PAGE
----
Bandmanrill: My mom loved music. She used to always be cleaning the house, listening to my father playing music or bumping music in her headphones.



Is there anything you remember her playing that stuck with you?


Bandmanrill: My mother used to play that Adele song. There’s this one song that she put me on, “Too Close” by Alex Clare. She be playing all kinds of shit. She mainly be playing house music and shit though.


I think that’s interesting because sometimes in your music there’ll be that slower sample in it, where you’ll add in that poppier sound. Do you do that to balance the music out?


Bandmanrill: Definitely to balance it out. It just depends on the vibe of the song. The best thing about Jersey club is that you can make it do whatever: make it sound real poppy, real clubby, or even a little more drilly. Jersey club, you can really make it sound like anything.


Were you listening to drill when you were growing up?


Bandmanrill: I was listening to Chicago drill like Chief Keef, L’A Capone, Shit like that. When New York came out with drill, Curly Savv, Bam Bino, 22Gz, Sheff G. That’s the drill that I was familiar with.


How about crunk music? Were you ever into that?


Bandmanrill: I don’t know about crunk music, but I know that’s Southern – I don’t want to say Southern because I don’t know where it originated, but I believe it was Memphis. That crunk shit is definitely similar to Jersey club music because that shit’s real uptempo and it’ll get you hype. I fuck with that shit for sure.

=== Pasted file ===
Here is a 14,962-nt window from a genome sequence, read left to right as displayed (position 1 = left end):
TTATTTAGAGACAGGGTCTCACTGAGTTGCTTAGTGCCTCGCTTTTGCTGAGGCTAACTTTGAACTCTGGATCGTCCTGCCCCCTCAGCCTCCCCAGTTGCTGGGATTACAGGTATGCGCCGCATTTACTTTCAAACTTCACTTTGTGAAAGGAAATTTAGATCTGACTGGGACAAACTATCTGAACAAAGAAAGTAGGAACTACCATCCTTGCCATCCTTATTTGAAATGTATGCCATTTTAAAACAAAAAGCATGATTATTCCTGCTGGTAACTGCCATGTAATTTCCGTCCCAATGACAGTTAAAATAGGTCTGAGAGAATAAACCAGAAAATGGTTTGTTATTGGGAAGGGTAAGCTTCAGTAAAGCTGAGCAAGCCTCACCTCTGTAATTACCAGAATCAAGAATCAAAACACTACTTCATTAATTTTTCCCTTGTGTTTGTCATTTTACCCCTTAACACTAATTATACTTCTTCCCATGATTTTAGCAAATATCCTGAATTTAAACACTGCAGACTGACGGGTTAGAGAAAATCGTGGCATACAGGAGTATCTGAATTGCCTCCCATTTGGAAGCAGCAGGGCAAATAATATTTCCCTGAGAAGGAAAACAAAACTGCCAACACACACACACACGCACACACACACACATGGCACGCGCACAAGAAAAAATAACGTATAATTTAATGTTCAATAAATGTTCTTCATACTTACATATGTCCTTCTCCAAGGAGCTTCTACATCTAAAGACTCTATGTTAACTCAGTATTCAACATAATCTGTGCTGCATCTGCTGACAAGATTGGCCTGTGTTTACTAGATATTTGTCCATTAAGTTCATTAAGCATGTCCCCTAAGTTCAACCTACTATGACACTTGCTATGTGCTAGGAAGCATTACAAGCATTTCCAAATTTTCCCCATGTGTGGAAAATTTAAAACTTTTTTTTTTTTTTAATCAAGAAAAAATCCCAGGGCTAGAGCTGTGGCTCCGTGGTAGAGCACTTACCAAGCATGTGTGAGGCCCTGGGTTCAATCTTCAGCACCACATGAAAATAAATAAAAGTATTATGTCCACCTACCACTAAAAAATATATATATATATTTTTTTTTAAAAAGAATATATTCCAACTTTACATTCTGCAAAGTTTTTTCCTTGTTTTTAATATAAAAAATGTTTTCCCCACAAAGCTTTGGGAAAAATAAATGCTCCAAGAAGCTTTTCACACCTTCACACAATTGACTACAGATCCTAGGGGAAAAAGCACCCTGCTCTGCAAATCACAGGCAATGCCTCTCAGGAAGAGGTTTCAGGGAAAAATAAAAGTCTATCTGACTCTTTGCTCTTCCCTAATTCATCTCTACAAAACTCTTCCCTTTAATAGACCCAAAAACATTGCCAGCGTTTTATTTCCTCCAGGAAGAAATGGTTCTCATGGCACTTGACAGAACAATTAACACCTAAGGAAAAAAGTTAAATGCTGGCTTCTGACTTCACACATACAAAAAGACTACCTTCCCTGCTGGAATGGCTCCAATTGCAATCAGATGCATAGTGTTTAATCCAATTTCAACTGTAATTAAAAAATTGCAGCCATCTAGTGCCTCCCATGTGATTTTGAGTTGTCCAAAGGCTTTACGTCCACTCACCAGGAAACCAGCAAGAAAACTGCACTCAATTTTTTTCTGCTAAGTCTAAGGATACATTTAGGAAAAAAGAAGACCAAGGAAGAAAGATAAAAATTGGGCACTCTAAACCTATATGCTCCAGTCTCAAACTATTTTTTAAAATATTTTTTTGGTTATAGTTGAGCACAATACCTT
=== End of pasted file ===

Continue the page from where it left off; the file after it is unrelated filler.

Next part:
What was the reception like in Jersey when Drake hopped on a Jersey club beat?


Bandmanrill: Everyone was asking me, “Damn. Why aren’t you on there?” “N***a, I don’t know. Ask that n***a.” It is what it is. I salute Drake for getting on the wave. He put a lot of eyes on the movement.


Do you think it helped propel your music?


Bandmanrill: Yeah, it definitely did, slightly. Just because of the sound, getting more people familiar with the sound, getting people talking.


We’re in LA, you’ve rapped about Nipsey Hussle in your music, how has he resonated with you as a person?


Bandmanrill: I fuck with how he’s a leader. I like n****s that believe in their own shit and don’t follow behind nobody’s orders and just want to be rich and take over. When Nip got his money up and bought a store in that same complex that he was standing in front of, that’s inspiring. A lot of people in the hood got the mindset of getting that money, but a lot of people don’t have that mindset of what are you going to do after you get that money, what are you going to do for your kids? He thought about everything. He was a smart hood n***a.



What has boxing taught you?


Bandmanrill: Discipline. For example, I smoke a lot now – when I was boxing I wasn’t smoking – but if I want to stop smoking right now, I can. It taught me, mentally, you don’t really need nothing. Everything’s mental. As long as you’re strong enough, you’re good. Stay in good shape, you’ll be fine.


How have you applied that same discipline to rapping?


Bandmanrill: Just trying to stay in the stu. When I do something, I’m always going to put my 120% into it. When I was boxing, I was doing that shit 120%, waking up before school to go run at 4, go to school at 6 and go to the gym right after. It’s the same thing with rap: wake up early, probably write a song, go to the stu, make mad songs, and do the same thing everyday. Just being disciplined and staying focused.


Do you think that makes you a better rapper?


Bandmanrill: For sure. Practice makes perfect. Everything you keep doing, you’re always going to get better at it. My coach always used to tell me, “You don’t become a pro at something until you put your 10,000 hours into it.” I’ve got to do double that, 10x that, to become better than a pro.


Can you describe to me the first time you started rapping?